Pentecost in Greece happens fifty days after Greek Easter Sunday. While for the Catholic Church and other Western Christian denominations it's a happy but relatively quiet, Sunday event, in Greek Orthodox churches it is a three-day religious celebration. It's also an excuse for plenty of secular festivities and a three-day holiday getaway for a lot of Greek families. If you are heading for an island vacation, during Pentecost, expect to meet lots of urban and mainland Greeks on holiday themselves.,
Some people look at Pentecost as a kind of second Easter. But while Easter, from a religious point of view is marked by several days of solemn worship followed by a celebration of Christ's resurrection on Easter Sunday, Pentecost is a party, from start to finish. It's not really essential to know all the background to why this is so, but even if you are not religious, it helps to know the story of Pentecost to understand why it is such a joyous occasion.
Tongues of Fire
In the biblical story, 50-days after the Resurrection (or seven Sundays in the church calendar), the Holy Spirit descended on the apostles and the church of Jerusalem. It happened during the Jewish feast of Shavuot, a celebration of the giving of the Ten Commandments to Moses on Mount Sinai. Jews traveled great distances to the Temple in Jerusalem to observe this festival - so there were people from all over the ancient world, speaking different languages and dialects, gathered together.
As the apostles mingled with this crowd, the gospel stories relate that the Holy Spirit descended on them as tongues of fire, enabling them to preach to the assembled crowds, speaking to each person in a language he or she could understand. It's likely that the tradition of "speaking in tongues", practiced by some Christian churches, arose from this story.
The word Pentecost comes from the Greek word pentekostos which means - guess what - the fiftieth day. It is considered the birthday of the Christian church for two reasons. First, the descent of the Holy Spirit completed the Trinity - the Father, the Son, and the Holy Spirit - the basis of Christian theology. Secondly, it was the first time that the apostles began to spread their faith beyond their small group of Jerusalem followers.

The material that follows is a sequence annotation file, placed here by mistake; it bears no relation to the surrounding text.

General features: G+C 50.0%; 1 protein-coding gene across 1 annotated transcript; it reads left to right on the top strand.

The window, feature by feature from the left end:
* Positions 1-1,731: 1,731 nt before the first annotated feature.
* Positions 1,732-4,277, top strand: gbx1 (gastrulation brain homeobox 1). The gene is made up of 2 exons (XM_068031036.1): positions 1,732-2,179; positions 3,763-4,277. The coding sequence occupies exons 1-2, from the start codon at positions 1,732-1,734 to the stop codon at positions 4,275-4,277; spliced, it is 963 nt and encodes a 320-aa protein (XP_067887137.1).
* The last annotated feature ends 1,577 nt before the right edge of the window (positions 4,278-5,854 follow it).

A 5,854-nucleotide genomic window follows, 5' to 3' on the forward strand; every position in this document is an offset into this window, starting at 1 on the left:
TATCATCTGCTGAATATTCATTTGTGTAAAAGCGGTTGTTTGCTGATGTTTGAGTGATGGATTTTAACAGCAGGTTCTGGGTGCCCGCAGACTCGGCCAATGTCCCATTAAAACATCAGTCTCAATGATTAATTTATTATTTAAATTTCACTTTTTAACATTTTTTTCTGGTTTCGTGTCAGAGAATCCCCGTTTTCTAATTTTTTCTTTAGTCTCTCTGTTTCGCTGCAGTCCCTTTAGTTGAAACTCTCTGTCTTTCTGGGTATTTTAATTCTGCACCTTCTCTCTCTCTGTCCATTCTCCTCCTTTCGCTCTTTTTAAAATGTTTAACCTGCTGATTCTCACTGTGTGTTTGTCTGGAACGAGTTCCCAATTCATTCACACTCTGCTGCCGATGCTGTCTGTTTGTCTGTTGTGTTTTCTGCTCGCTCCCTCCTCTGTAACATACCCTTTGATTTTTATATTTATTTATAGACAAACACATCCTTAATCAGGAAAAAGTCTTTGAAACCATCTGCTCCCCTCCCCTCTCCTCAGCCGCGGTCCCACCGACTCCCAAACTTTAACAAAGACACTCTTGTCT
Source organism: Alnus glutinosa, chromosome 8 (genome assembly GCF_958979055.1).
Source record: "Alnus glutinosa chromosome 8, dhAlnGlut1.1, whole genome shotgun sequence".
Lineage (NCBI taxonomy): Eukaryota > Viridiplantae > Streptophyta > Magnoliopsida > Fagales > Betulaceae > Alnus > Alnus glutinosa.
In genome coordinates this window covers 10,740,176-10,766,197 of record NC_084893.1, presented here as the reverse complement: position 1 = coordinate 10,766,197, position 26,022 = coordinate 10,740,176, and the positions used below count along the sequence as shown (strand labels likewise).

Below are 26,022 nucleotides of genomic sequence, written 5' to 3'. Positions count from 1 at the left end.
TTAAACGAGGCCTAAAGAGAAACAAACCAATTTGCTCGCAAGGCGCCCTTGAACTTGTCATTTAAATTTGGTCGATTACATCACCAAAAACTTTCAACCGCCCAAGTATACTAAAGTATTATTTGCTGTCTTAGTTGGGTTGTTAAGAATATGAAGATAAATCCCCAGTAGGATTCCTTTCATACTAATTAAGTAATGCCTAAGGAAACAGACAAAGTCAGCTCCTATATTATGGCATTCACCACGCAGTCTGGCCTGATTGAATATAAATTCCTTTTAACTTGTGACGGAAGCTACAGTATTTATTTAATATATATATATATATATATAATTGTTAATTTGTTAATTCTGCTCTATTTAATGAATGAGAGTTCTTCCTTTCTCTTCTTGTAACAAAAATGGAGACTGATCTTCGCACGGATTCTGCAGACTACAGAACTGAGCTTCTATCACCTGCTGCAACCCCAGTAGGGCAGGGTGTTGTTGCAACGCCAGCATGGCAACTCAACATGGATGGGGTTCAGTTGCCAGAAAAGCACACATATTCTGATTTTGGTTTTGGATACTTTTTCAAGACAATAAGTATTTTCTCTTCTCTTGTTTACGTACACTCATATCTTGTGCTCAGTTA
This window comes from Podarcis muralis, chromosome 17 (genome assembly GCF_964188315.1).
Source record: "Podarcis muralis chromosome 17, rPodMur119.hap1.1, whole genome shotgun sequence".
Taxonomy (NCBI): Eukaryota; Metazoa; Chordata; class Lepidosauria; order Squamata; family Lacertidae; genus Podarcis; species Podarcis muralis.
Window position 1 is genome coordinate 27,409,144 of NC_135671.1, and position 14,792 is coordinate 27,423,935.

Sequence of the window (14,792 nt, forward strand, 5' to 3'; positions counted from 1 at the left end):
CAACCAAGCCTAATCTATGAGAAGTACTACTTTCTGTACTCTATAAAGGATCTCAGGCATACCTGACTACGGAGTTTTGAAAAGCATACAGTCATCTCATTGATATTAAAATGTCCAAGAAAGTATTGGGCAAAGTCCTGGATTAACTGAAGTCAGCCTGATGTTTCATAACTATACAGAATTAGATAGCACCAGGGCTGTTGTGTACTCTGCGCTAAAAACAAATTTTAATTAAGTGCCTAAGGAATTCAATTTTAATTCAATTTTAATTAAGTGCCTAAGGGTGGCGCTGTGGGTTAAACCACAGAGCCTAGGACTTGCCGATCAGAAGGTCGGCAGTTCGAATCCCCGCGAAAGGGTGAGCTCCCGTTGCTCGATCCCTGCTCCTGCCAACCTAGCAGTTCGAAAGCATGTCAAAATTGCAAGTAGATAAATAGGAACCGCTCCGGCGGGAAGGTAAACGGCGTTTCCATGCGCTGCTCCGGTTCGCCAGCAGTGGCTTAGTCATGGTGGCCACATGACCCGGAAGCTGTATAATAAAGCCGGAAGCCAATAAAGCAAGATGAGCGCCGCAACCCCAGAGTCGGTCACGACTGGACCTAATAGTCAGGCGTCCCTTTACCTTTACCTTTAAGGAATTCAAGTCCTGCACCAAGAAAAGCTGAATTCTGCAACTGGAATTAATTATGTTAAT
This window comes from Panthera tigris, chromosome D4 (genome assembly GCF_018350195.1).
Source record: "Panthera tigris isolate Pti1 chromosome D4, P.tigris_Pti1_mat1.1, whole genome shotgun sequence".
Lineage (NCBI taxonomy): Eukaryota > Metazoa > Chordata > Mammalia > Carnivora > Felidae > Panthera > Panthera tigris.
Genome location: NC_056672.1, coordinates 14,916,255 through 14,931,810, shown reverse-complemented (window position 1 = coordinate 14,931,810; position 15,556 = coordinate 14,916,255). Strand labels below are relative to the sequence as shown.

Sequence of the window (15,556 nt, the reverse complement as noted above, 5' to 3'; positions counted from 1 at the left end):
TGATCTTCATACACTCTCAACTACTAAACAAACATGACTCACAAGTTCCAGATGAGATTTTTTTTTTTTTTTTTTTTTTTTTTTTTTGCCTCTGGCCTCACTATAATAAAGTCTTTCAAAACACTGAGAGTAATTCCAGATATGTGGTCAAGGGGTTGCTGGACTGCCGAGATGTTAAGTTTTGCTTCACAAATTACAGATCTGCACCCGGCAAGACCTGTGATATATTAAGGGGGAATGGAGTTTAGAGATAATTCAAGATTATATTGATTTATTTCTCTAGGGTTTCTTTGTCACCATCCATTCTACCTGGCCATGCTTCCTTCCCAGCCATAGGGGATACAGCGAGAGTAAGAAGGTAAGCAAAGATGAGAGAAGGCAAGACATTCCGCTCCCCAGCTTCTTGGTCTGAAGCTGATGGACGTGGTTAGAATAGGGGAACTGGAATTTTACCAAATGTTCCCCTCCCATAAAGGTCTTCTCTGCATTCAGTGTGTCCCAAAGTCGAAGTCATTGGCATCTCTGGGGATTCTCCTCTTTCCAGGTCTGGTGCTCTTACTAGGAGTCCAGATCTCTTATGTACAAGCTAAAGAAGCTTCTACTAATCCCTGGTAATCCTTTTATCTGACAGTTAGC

Celebrating the Birthday of the Church
Festivities for Pentecost begin on the Friday or Saturday before the day itself. The Sunday is also known as Trinity Sunday. Public celebrations, which tend to be local and church-related - local fairs, for example, are held on Saturday. The largest churches in a given area will often hold the biggest and most colorful festivals.
There are no festive foods that are specific to Pentecost but feasting and overindulgence is the order of the day. As one of the calendar's "great feasts", it's a period in which religious fasting is not only discouraged, it's actually forbidden. The sweets and dishes that Greeks reserve for special occasions are available in abundance. Some you may be offered include kourabiethes, a melt-in-the-mouth shortbread rolled in powdered sugar and cinnamon, and loukoumades or Greek honey balls, small, sweet doughnuts.
If you attend a church service, you may be offered koliva. It's a dish of boiled wheat or wheat berries, spead in flat baskets and decorated with sugar and nuts. Usually served at funeral services and memorials for the dead, it is also passed around through the congregation at the end of Pentecost services.
In Athens and Greece's bigger cities, most shops will be closed on Sunday. On the Greek Islands and in resort areas they're more likely to be open because so many Greeks visit them for short holiday breaks. The Monday following Pentecost, known as Agiou Pneumatos or Holy Spirit Day, is also a legal holiday in Greece and, as with Monday holidays throughout the western world today, it has become a time for shopping the sales. Schools and many businesses are closed, but shops, restaurants, and cafes are open for business.
If you are traveling, it's a good idea to check local transportation and ferry schedules. Ferry schedules may be expanded to accommodate Pentecost travelers. But local, urban transportation - the Athens Metro and local bus services - run their Sunday schedules throughout the holiday weekend, including Monday.
Planning for Pentecost
The Orthodox Churches of Greece and Eastern Europe use the Julian calendar, which is slightly different from the Gregorian calendar used in the west. In practice, Greek Pentecost occurs about a week after it's celebrated in western churches. These Pentecost dates will help you plan:
- 2017 - Sunday, June 4th
- 2018 - Sunday, May 27th
- 2019 - Sunday, June 16th
- 2020 - Sunday, June 7th
- 2021 - Sunday, June 20th
- 2022 - Sunday, June 12th
- 2023 - Sunday, June 4th